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The Man Who Was Thursday Gilbert K. Chesterton

The Unaccountable Conduct Of Professor De Worms

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"Time is flying," said the President in his gayest manner, after glancing at his watch, which like everything about him seemed bigger than it ought to be. "I must go off at once; I have to take the chair at a Humanitarian meeting."

The Secretary turned to him with working eyebrows.

"Would it not be better," he said a little sharply, "to discuss further the details of our project, now that the spy has left us?"

"No, I think not," said the President with a yawn like an unobtrusive earthquake. "Leave it as it is. Let Saturday settle it. I must be off. Breakfast here next Sunday."

But the late loud scenes had whipped up the almost naked nerves of the Secretary. He was one of those men who are conscientious even in crime.

"I must protest, President, that the thing is irregular," he said. "It is a fundamental rule of our society that all plans shall be debated in full council. Of course, I fully appreciate your forethought when in the actual presence of a traitor--"

"Secretary," said the President seriously, "if you'd take your head home and boil it for a turnip it might be useful. I can't say. But it might.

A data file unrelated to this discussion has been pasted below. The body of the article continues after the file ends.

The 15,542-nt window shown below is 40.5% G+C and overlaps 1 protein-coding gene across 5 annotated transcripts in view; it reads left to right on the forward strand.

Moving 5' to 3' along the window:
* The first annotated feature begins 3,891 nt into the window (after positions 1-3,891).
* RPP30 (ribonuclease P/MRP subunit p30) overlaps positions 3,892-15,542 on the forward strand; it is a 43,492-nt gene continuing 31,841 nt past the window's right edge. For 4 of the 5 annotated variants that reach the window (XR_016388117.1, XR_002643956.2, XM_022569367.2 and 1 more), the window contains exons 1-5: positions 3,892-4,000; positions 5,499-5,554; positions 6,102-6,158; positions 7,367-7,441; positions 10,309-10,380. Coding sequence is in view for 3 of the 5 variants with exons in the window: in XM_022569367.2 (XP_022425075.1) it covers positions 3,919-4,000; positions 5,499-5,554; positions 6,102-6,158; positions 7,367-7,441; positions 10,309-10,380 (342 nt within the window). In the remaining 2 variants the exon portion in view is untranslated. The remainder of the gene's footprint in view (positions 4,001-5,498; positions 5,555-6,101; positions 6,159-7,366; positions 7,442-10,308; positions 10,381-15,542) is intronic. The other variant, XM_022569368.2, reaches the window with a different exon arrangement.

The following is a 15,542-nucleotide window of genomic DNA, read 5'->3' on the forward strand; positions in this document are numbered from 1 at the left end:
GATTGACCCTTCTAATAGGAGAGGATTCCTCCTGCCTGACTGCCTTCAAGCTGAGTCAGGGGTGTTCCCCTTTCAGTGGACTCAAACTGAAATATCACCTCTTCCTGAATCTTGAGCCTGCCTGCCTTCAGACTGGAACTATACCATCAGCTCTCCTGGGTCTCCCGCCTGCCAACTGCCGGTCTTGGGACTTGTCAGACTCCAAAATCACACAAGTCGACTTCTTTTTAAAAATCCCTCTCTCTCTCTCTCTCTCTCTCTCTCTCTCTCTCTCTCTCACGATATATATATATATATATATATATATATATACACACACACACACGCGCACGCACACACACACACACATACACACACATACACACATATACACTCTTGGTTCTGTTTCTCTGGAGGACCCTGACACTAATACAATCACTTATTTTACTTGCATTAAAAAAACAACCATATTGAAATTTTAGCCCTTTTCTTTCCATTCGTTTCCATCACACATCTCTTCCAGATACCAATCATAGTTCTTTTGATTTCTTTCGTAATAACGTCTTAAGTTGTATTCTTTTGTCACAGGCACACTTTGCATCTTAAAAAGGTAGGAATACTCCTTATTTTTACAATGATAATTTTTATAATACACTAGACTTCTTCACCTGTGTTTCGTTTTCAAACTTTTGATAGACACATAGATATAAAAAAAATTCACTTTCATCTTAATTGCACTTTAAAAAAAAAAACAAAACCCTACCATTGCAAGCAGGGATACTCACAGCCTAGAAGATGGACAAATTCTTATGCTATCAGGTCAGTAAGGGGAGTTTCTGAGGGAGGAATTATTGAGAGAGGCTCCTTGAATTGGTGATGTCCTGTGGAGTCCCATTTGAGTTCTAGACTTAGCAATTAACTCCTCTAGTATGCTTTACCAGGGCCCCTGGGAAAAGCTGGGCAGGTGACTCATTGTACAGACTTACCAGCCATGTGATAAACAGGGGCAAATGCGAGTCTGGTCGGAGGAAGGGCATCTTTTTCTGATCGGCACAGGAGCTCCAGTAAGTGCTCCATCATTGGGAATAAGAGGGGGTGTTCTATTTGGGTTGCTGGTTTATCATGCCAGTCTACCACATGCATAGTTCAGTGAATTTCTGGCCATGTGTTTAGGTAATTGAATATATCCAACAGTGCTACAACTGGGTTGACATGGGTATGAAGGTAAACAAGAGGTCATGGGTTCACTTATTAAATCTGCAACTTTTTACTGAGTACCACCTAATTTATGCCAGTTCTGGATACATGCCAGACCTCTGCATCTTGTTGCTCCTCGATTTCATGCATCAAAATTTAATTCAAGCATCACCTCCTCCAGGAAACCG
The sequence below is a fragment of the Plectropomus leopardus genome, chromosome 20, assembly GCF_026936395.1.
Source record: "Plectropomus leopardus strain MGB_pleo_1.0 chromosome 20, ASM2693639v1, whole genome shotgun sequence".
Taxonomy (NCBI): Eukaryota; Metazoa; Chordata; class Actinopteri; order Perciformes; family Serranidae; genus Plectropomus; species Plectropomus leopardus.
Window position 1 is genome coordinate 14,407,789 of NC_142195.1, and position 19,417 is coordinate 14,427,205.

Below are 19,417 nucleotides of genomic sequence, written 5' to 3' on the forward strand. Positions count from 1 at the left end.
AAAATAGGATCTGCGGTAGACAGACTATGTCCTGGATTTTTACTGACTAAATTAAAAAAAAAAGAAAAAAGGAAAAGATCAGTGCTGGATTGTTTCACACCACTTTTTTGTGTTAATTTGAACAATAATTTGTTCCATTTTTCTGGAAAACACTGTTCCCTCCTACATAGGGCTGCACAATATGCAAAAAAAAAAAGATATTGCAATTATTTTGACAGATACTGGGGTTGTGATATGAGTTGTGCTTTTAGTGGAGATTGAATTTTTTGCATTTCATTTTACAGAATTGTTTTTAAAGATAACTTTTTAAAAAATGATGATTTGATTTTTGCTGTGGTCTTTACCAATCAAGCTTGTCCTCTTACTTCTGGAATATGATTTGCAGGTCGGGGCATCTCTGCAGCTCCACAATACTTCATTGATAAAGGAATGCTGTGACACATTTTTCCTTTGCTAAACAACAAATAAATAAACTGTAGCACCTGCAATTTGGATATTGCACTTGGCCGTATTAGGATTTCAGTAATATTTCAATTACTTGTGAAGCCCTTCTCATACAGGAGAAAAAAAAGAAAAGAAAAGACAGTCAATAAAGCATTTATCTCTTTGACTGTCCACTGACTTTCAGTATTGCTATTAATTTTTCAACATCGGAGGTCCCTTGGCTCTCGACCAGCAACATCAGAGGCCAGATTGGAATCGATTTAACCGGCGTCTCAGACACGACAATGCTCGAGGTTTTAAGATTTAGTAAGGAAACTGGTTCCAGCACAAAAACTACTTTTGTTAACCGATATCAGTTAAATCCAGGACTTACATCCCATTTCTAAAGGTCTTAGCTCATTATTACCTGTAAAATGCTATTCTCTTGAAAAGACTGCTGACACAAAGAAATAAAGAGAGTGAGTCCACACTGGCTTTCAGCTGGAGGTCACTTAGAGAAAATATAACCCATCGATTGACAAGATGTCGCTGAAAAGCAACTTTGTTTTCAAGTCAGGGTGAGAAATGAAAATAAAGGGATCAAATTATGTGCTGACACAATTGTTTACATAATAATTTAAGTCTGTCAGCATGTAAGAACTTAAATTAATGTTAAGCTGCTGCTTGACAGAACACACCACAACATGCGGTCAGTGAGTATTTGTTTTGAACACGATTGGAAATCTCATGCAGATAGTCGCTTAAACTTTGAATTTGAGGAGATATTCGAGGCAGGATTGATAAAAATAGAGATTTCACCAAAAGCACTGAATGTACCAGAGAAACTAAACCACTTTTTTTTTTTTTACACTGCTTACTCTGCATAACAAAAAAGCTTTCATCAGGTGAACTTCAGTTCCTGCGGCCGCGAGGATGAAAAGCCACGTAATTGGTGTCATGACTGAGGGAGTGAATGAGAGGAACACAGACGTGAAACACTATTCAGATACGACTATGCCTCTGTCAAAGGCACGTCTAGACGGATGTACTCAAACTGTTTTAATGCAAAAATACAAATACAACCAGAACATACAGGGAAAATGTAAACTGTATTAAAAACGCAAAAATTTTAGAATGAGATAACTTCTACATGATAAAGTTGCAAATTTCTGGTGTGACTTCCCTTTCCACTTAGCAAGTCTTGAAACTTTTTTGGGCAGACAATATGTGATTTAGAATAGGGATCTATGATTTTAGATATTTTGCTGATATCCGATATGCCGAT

The Secretary reared back in a kind of equine anger.

"I really fail to understand--" he began in high offense.

"That's it, that's it," said the President, nodding a great many times. "That's where you fail right enough. You fail to understand. Why, you dancing donkey," he roared, rising, "you didn't want to be overheard by a spy, didn't you? How do you know you aren't overheard now?"

And with these words he shouldered his way out of the room, shaking with incomprehensible scorn.

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Four of the men left behind gaped after him without any apparent glimmering of his meaning. Syme alone had even a glimmering, and such as it was it froze him to the bone. If the last words of the President meant anything, they meant that he had not after all passed unsuspected. They meant that while Sunday could not denounce him like Gogol, he still could not trust him like the others.

The other four got to their feet grumbling more or less, and betook themselves elsewhere to find lunch, for it was already well past midday. The Professor went last, very slowly and painfully. Syme sat long after the rest had gone, revolving his strange position. He had escaped a thunderbolt, but he was still under a cloud. At last he rose and made his way out of the hotel into Leicester Square. The bright, cold day had grown increasingly colder, and when he came out into the street he was surprised by a few flakes of snow. While he still carried the sword-stick and the rest of Gregory's portable luggage, he had thrown the cloak down and left it somewhere, perhaps on the steam-tug, perhaps on the balcony. Hoping, therefore, that the snow-shower might be slight, he stepped back out of the street for a moment and stood up under the doorway of a small and greasy hair-dresser's shop, the front window of which was empty, except for a sickly wax lady in evening dress.

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The Man Who Was Thursday
Gilbert K. Chesterton

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